Lipstick Murders – Murder & Mayhem in the Windy City

As Chicago enters sub-zero temperatures, we wanted to explore some famous Chicago cold cases and crimes this week.

On June 5, 1945 Josephine Ross was found dead in her apartment. She had been repeatedly stabbed. Dark hair was found in her closed fists which indicated she struggled with her murderer.

On December 10, 1945, Frances Brown was found with a knife lodged into her neck and a bullet to the head. A message in lipstick was smeared across a wall of her apartment:

For heavens

Sake catch me

Before I kill more

I cannot control myself”

Source: Riverfront Times

Then, a few months later 6-year-old Suzanne Degnan was kidnapped from her Edgewater neighborhood bedroom. A ransom note was left behind that read:

“Gel $20,000, reddy & waite for word. Do notify FBI or police. Bills in 5s & 10s”

On the back of the note it read:

“Burn this for her safety”

Degnan’s head and torso were found the day she was reported missing. The killer left a trail of her body parts scattered throughout the city, with her arms being found a month later.

Source: Chicago Tribune

William Heirens, who was 17-years-old at the time, was arrested after trying to burglarize a home in Edgewater. He was brandishing a gun, and during his arrest police dropped a flower pot on his head to subdue him. Heirens lost consciousness and was taken to Cook County Hospital where he would remain hospitalized and strapped to a bed for days.

It’s reported that he was forcibly given injections of sodium pentothal, considered a truth serum at the time. Today sodium pentothal is considered a short term anesthetic, and has been used as a lethal injection drug.

Heirens was interrogated using the Reid Technique, the same technique used on Steven Avery, his case highlighted in “Making a Murderer.” As part of the Reid Technique, interrogation is conducted as accusatory, with the interrogator telling the suspect that they clearly committed the crime they are being held for. The Reid Technique has come under question for eliciting false confessions.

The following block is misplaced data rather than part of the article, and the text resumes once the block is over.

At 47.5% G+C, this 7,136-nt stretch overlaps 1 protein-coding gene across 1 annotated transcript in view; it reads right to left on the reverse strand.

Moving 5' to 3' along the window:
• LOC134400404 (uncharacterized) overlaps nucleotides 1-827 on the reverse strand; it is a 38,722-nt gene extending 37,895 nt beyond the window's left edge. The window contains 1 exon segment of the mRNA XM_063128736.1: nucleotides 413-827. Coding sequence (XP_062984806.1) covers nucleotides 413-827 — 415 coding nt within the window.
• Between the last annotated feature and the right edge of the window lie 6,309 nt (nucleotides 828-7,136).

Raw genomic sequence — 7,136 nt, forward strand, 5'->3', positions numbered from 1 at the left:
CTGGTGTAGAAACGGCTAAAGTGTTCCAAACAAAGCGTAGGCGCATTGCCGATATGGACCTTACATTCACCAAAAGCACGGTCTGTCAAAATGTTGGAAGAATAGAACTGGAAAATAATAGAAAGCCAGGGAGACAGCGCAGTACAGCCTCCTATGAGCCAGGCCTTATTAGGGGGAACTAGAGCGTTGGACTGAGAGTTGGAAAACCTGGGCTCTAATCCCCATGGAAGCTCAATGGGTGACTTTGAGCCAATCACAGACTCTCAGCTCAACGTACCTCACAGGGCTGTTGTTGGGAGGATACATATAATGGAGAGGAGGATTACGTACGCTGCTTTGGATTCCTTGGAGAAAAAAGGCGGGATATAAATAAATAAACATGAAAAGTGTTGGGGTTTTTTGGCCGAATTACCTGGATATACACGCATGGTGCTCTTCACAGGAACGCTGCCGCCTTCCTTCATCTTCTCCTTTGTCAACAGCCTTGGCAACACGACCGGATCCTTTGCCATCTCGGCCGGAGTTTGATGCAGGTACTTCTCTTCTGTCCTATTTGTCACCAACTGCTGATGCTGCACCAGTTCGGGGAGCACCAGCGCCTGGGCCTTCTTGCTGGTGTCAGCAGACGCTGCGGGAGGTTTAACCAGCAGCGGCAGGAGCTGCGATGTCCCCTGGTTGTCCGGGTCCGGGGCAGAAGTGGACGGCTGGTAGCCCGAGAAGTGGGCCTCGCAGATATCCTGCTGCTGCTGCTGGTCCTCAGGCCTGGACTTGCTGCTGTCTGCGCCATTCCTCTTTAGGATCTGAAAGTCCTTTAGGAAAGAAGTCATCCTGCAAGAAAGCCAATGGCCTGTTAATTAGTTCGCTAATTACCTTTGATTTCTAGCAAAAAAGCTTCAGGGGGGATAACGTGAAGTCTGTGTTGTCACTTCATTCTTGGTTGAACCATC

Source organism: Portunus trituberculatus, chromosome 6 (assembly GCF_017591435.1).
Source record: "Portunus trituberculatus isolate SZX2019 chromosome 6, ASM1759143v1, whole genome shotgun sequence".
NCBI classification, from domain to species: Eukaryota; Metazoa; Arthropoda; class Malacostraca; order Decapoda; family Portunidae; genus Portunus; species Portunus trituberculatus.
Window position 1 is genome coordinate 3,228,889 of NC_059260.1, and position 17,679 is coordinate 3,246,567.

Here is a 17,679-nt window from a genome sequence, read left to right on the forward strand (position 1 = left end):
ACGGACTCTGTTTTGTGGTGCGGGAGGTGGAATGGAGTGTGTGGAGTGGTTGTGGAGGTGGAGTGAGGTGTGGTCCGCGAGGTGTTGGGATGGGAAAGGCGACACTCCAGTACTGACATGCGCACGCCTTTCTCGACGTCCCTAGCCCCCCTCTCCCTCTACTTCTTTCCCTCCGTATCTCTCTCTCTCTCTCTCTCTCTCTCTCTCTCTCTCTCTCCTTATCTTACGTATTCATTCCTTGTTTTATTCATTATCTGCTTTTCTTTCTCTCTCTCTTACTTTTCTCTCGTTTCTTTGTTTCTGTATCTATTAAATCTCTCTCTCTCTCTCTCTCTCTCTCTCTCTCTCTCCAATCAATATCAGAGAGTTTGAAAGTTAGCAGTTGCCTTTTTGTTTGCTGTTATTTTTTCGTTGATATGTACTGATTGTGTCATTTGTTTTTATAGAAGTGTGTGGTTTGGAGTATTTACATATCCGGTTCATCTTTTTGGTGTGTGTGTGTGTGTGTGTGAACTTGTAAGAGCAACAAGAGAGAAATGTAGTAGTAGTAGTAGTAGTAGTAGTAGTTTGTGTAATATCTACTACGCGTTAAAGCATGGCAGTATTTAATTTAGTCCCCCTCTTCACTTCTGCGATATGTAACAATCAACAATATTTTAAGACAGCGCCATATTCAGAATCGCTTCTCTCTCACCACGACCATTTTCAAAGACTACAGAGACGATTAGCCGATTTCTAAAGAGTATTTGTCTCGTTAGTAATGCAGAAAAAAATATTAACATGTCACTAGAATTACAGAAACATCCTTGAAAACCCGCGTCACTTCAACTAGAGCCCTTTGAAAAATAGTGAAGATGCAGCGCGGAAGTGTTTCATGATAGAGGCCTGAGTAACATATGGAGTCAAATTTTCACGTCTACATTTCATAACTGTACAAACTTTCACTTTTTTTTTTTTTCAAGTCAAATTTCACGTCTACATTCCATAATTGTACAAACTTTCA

On July 12, 1946 Heirens was charged with the murders of Ross, Brown, and Degnan. When it came time to formally confess Heirens stated that he had no knowledge of the murders, but eventually took a plea deal to avoid the death sentence, hoping that he could one day prove his innocence.

Source: DNAInfo

Much of the original physical evidence has been brought into question by the Edgewater Historical Society. Heirens did take two lie detector tests at the time of his arrest, which were reported as inconclusive, but today evidence points to he was telling the truth – that he did not know about the murders.

Steve A. Drizen, an attorney at Northwestern University’s Center on Wrongful Conviction argued that Heirens’ confession did not match the facts of the crimes or the physical evidence at the crime scenes.

Source: Chicago Tribune

Another suspect, Richard Thomas was initially dismissed by police. He was a nurse who would have the medical knowledge to dismember a body. He also had a history of sexual abuse against his daughter and was arrested for extortion and attempted kidnapping. He also used a ransom note in that case. Thomas was in the Chicago area at the time of the murders and he even confessed to the murders after he relocated to Phoenix, Arizona. Yet, once Heirens was found in the area of the murders Thomas was dismissed as a suspect.

Heirens maintained his innocence. He was the longest-serving prisoner in Chicago, spending 65 years in prison.

He died March 5, 2012 at the age of 83 at UIC Medical Center.

Source: Wikipedia